This is a surprisingly easy question to answer, but I warn you it can often be a brutally tough one for businesses to follow through on. Why? Because most SMBs find it more natural to focus internally on their services and product offerings while ignoring the true needs of the reader.
e-newsletter is not about you
Simply put: stay away from corporate chest thumping. If you focus on the recipients’ needs, you have the start of a winning e-newsletter.
Before jumping in, you need to clearly answer the following questions: Who are the subscribers of this e-newsletter? What issues are most relevant to them?
While your personal benefits will flow from the ongoing communication with your subscribers, this e-newsletter is not primarily about you or your company. Your ongoing relationships will fail if you turn this into a promotionally focused vehicle.
View your e-newsletter as a relationship-building tool. It will never replace face-to-face selling, but it can be an invaluable supplement to bridging the gaps between visits and calls. E-newsletters are wonderful builders and maintainers of brand if part of your brand essence includes being recognized as a trusted authority in your specific industry sector.
How to determine winning content
If your message also happens to coincidentally relate to your own product and service solutions, then you’ve hit the jackpot.
Areas to explore as potential topics include: industry updates; technical developments likely to impact their business; legislative issues; business-building tips; competitive issues; education; and personal growth topics.
Your salespeople, customer service reps and market research staff can all tell you what your some of your customers’ and prospects’ burning issues are.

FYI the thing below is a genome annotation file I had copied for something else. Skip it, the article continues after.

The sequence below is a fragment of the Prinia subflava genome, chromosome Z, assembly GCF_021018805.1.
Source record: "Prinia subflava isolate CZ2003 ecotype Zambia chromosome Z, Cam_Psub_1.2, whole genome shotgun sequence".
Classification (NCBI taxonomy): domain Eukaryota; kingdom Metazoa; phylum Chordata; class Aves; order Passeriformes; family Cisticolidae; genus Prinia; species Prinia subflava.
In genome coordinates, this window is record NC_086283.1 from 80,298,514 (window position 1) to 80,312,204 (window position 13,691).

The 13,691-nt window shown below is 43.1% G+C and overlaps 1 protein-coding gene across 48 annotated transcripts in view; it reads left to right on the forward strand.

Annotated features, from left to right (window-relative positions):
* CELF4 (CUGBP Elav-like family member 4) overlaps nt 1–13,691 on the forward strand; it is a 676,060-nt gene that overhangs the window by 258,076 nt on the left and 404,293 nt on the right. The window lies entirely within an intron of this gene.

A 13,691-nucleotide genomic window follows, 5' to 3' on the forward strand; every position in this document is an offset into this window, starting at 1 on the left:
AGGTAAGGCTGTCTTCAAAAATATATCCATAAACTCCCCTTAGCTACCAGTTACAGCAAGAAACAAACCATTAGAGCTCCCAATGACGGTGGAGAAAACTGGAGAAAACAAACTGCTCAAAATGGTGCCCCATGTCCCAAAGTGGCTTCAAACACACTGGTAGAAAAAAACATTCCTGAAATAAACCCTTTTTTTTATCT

How to deliver that relevant content
How do you achieve this? Include a table of contents – one that leads with that important “”what’s in it for me?”” material. This allows the reader to make a quick “”yes/no”” decision on whether to pursue the remaining content. Believe it or not, I’m content to have readers delete the occasional issue, having quickly decided it’s not relevant to them. The alternative is to make them work too hard at determining relevance, risking an immediate unsubscribe.
Any of your own company detail is secondary. Your customers would never go out of their way to subscribe to a newspaper or magazine that contains nothing but incessant sales pitches, but they are accustomed to being sold in print, as long as it doesn’t interfere with content delivery. Think of your own e-newsletter in the same way.
As for the stories themselves: make them easy to digest: use sub-heads that allow the reader to quickly assess the content. Short paragraphs are good. It’s even better if they can scan the headline and a blurb, then clickthrough to get the full article elsewhere.
Guaranteed, continued success
You need to measure e-newsletter delivery and open rates, specific article clickthroughs, repeat opens, forwards and unsubscribes. All of these are critical ongoing measures of whether you are fulfilling the e-newsletter’s promise – or wearing out your welcome. Each subsequent issue must be fine-tuned to continually improve upon these metrics.
Reader feedback also needs to be a component of editorial direction, and it can even be used as content.
Remember: keep it relevant to your subscribers. If you do, you’ll be welcomed back into their in-box time and time again.
Daniel G. Wiest is president of Wiest & Associates Inc., The Customer Acquisition and Retention Company, which offers a free quarterly newsletter on direct marketing and online developments.
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